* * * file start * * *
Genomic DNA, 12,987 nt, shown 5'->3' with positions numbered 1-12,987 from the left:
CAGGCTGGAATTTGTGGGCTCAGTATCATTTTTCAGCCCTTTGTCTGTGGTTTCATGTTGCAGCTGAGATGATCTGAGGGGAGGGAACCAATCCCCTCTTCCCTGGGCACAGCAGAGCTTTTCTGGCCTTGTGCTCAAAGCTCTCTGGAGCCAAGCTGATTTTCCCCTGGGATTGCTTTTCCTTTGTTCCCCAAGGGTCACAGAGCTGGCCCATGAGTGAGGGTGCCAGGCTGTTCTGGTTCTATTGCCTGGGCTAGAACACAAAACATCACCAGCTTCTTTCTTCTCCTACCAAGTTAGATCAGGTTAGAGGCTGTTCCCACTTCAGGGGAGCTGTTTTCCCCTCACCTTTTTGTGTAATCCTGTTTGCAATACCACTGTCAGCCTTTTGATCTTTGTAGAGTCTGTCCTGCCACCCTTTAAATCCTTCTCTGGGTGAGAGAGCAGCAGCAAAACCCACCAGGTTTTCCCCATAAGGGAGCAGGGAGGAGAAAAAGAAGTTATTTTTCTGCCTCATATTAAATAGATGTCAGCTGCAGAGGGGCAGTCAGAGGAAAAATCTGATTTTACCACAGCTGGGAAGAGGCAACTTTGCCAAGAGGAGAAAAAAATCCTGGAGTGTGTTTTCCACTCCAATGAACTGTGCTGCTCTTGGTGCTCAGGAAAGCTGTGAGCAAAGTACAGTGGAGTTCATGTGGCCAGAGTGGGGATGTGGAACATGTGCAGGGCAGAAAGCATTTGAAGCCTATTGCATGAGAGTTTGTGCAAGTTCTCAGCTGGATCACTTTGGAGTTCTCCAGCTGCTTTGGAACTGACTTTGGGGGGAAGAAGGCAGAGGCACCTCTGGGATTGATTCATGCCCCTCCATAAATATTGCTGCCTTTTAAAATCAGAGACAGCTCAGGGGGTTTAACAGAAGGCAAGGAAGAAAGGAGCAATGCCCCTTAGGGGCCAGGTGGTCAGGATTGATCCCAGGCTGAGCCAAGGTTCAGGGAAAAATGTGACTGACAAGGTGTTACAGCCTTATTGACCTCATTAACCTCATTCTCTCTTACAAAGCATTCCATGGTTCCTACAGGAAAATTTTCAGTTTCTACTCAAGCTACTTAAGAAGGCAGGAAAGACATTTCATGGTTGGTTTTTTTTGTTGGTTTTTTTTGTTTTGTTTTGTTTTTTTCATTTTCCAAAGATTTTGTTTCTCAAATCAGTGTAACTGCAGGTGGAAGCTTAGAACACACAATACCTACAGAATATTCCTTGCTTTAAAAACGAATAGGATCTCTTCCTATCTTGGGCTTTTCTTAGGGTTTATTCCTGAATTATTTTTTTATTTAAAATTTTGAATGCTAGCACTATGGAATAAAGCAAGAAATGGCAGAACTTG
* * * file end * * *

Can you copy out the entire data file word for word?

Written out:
Genomic DNA, 12,987 nt, shown 5'->3' with positions numbered 1-12,987 from the left:
CAGGCTGGAATTTGTGGGCTCAGTATCATTTTTCAGCCCTTTGTCTGTGGTTTCATGTTGCAGCTGAGATGATCTGAGGGGAGGGAACCAATCCCCTCTTCCCTGGGCACAGCAGAGCTTTTCTGGCCTTGTGCTCAAAGCTCTCTGGAGCCAAGCTGATTTTCCCCTGGGATTGCTTTTCCTTTGTTCCCCAAGGGTCACAGAGCTGGCCCATGAGTGAGGGTGCCAGGCTGTTCTGGTTCTATTGCCTGGGCTAGAACACAAAACATCACCAGCTTCTTTCTTCTCCTACCAAGTTAGATCAGGTTAGAGGCTGTTCCCACTTCAGGGGAGCTGTTTTCCCCTCACCTTTTTGTGTAATCCTGTTTGCAATACCACTGTCAGCCTTTTGATCTTTGTAGAGTCTGTCCTGCCACCCTTTAAATCCTTCTCTGGGTGAGAGAGCAGCAGCAAAACCCACCAGGTTTTCCCCATAAGGGAGCAGGGAGGAGAAAAAGAAGTTATTTTTCTGCCTCATATTAAATAGATGTCAGCTGCAGAGGGGCAGTCAGAGGAAAAATCTGATTTTACCACAGCTGGGAAGAGGCAACTTTGCCAAGAGGAGAAAAAAATCCTGGAGTGTGTTTTCCACTCCAATGAACTGTGCTGCTCTTGGTGCTCAGGAAAGCTGTGAGCAAAGTACAGTGGAGTTCATGTGGCCAGAGTGGGGATGTGGAACATGTGCAGGGCAGAAAGCATTTGAAGCCTATTGCATGAGAGTTTGTGCAAGTTCTCAGCTGGATCACTTTGGAGTTCTCCAGCTGCTTTGGAACTGACTTTGGGGGGAAGAAGGCAGAGGCACCTCTGGGATTGATTCATGCCCCTCCATAAATATTGCTGCCTTTTAAAATCAGAGACAGCTCAGGGGGTTTAACAGAAGGCAAGGAAGAAAGGAGCAATGCCCCTTAGGGGCCAGGTGGTCAGGATTGATCCCAGGCTGAGCCAAGGTTCAGGGAAAAATGTGACTGACAAGGTGTTACAGCCTTATTGACCTCATTAACCTCATTCTCTCTTACAAAGCATTCCATGGTTCCTACAGGAAAATTTTCAGTTTCTACTCAAGCTACTTAAGAAGGCAGGAAAGACATTTCATGGTTGGTTTTTTTTGTTGGTTTTTTTTGTTTTGTTTTGTTTTTTTCATTTTCCAAAGATTTTGTTTCTCAAATCAGTGTAACTGCAGGTGGAAGCTTAGAACACACAATACCTACAGAATATTCCTTGCTTTAAAAACGAATAGGATCTCTTCCTATCTTGGGCTTTTCTTAGGGTTTATTCCTGAATTATTTTTTTATTTAAAATTTTGAATGCTAGCACTATGGAATAAAGCAAGAAATGGCAGAACTTG